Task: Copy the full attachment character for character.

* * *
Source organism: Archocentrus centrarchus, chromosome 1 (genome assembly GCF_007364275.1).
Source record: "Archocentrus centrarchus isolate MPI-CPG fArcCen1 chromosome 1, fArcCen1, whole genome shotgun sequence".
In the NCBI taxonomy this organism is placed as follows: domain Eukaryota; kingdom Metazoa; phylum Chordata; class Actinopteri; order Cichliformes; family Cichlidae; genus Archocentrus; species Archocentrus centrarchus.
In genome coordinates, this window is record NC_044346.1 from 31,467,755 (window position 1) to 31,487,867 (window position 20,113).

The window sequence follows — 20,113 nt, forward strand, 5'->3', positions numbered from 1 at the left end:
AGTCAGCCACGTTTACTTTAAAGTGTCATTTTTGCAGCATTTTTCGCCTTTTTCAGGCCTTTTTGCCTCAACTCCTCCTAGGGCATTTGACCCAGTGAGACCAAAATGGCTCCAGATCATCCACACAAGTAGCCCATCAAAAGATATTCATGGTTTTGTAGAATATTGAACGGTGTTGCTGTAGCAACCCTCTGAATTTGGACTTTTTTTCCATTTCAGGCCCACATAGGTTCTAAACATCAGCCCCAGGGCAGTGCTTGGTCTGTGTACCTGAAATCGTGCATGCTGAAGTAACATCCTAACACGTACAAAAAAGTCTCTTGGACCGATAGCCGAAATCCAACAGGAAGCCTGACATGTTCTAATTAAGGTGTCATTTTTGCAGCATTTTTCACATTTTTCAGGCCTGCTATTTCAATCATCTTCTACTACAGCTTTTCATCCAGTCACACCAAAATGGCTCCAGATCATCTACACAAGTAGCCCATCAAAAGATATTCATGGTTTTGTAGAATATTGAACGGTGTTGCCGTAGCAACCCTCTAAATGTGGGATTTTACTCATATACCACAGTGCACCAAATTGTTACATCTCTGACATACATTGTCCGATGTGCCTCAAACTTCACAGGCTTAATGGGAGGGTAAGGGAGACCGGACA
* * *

Source organism: Archocentrus centrarchus, chromosome 1 (genome assembly GCF_007364275.1).
Source record: "Archocentrus centrarchus isolate MPI-CPG fArcCen1 chromosome 1, fArcCen1, whole genome shotgun sequence".
In the NCBI taxonomy this organism is placed as follows: domain Eukaryota; kingdom Metazoa; phylum Chordata; class Actinopteri; order Cichliformes; family Cichlidae; genus Archocentrus; species Archocentrus centrarchus.
In genome coordinates, this window is record NC_044346.1 from 31,467,755 (window position 1) to 31,487,867 (window position 20,113).

The window sequence follows — 20,113 nt, forward strand, 5'->3', positions numbered from 1 at the left end:
AGTCAGCCACGTTTACTTTAAAGTGTCATTTTTGCAGCATTTTTCGCCTTTTTCAGGCCTTTTTGCCTCAACTCCTCCTAGGGCATTTGACCCAGTGAGACCAAAATGGCTCCAGATCATCCACACAAGTAGCCCATCAAAAGATATTCATGGTTTTGTAGAATATTGAACGGTGTTGCTGTAGCAACCCTCTGAATTTGGACTTTTTTTCCATTTCAGGCCCACATAGGTTCTAAACATCAGCCCCAGGGCAGTGCTTGGTCTGTGTACCTGAAATCGTGCATGCTGAAGTAACATCCTAACACGTACAAAAAAGTCTCTTGGACCGATAGCCGAAATCCAACAGGAAGCCTGACATGTTCTAATTAAGGTGTCATTTTTGCAGCATTTTTCACATTTTTCAGGCCTGCTATTTCAATCATCTTCTACTACAGCTTTTCATCCAGTCACACCAAAATGGCTCCAGATCATCTACACAAGTAGCCCATCAAAAGATATTCATGGTTTTGTAGAATATTGAACGGTGTTGCCGTAGCAACCCTCTAAATGTGGGATTTTACTCATATACCACAGTGCACCAAATTGTTACATCTCTGACATACATTGTCCGATGTGCCTCAAACTTCACAGGCTTAATGGGAGGGTAAGGGAGACCGGACA